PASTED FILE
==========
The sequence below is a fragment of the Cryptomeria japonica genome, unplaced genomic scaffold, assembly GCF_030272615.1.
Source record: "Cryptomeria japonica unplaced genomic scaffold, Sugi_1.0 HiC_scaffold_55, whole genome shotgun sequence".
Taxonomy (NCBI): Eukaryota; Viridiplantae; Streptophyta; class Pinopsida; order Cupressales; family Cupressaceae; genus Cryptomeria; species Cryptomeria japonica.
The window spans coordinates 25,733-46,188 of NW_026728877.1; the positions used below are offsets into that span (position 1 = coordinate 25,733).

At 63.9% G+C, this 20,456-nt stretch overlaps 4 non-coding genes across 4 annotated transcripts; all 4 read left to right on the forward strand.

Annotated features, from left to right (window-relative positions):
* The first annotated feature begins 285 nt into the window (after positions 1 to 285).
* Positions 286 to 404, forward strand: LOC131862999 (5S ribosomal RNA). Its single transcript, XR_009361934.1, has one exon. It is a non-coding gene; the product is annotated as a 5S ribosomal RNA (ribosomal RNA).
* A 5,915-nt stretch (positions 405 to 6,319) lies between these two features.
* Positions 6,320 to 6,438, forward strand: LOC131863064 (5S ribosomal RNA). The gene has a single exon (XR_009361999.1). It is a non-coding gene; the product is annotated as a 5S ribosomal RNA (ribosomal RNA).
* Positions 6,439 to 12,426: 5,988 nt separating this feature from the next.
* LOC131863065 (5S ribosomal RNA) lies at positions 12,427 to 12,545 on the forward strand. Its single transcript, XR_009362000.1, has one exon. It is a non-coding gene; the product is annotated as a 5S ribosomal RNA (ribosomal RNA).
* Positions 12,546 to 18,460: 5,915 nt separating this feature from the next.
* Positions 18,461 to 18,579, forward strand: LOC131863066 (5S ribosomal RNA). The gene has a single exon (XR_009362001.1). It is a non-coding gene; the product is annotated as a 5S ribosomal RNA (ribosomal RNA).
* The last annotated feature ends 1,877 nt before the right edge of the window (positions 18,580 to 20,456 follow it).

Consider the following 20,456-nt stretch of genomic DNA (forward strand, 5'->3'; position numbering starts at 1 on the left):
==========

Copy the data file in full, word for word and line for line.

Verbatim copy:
The sequence below is a fragment of the Cryptomeria japonica genome, unplaced genomic scaffold, assembly GCF_030272615.1.
Source record: "Cryptomeria japonica unplaced genomic scaffold, Sugi_1.0 HiC_scaffold_55, whole genome shotgun sequence".
Taxonomy (NCBI): Eukaryota; Viridiplantae; Streptophyta; class Pinopsida; order Cupressales; family Cupressaceae; genus Cryptomeria; species Cryptomeria japonica.
The window spans coordinates 25,733-46,188 of NW_026728877.1; the positions used below are offsets into that span (position 1 = coordinate 25,733).

At 63.9% G+C, this 20,456-nt stretch overlaps 4 non-coding genes across 4 annotated transcripts; all 4 read left to right on the forward strand.

Annotated features, from left to right (window-relative positions):
* The first annotated feature begins 285 nt into the window (after positions 1 to 285).
* Positions 286 to 404, forward strand: LOC131862999 (5S ribosomal RNA). Its single transcript, XR_009361934.1, has one exon. It is a non-coding gene; the product is annotated as a 5S ribosomal RNA (ribosomal RNA).
* A 5,915-nt stretch (positions 405 to 6,319) lies between these two features.
* Positions 6,320 to 6,438, forward strand: LOC131863064 (5S ribosomal RNA). The gene has a single exon (XR_009361999.1). It is a non-coding gene; the product is annotated as a 5S ribosomal RNA (ribosomal RNA).
* Positions 6,439 to 12,426: 5,988 nt separating this feature from the next.
* LOC131863065 (5S ribosomal RNA) lies at positions 12,427 to 12,545 on the forward strand. Its single transcript, XR_009362000.1, has one exon. It is a non-coding gene; the product is annotated as a 5S ribosomal RNA (ribosomal RNA).
* Positions 12,546 to 18,460: 5,915 nt separating this feature from the next.
* Positions 18,461 to 18,579, forward strand: LOC131863066 (5S ribosomal RNA). The gene has a single exon (XR_009362001.1). It is a non-coding gene; the product is annotated as a 5S ribosomal RNA (ribosomal RNA).
* The last annotated feature ends 1,877 nt before the right edge of the window (positions 18,580 to 20,456 follow it).

Consider the following 20,456-nt stretch of genomic DNA (forward strand, 5'->3'; position numbering starts at 1 on the left):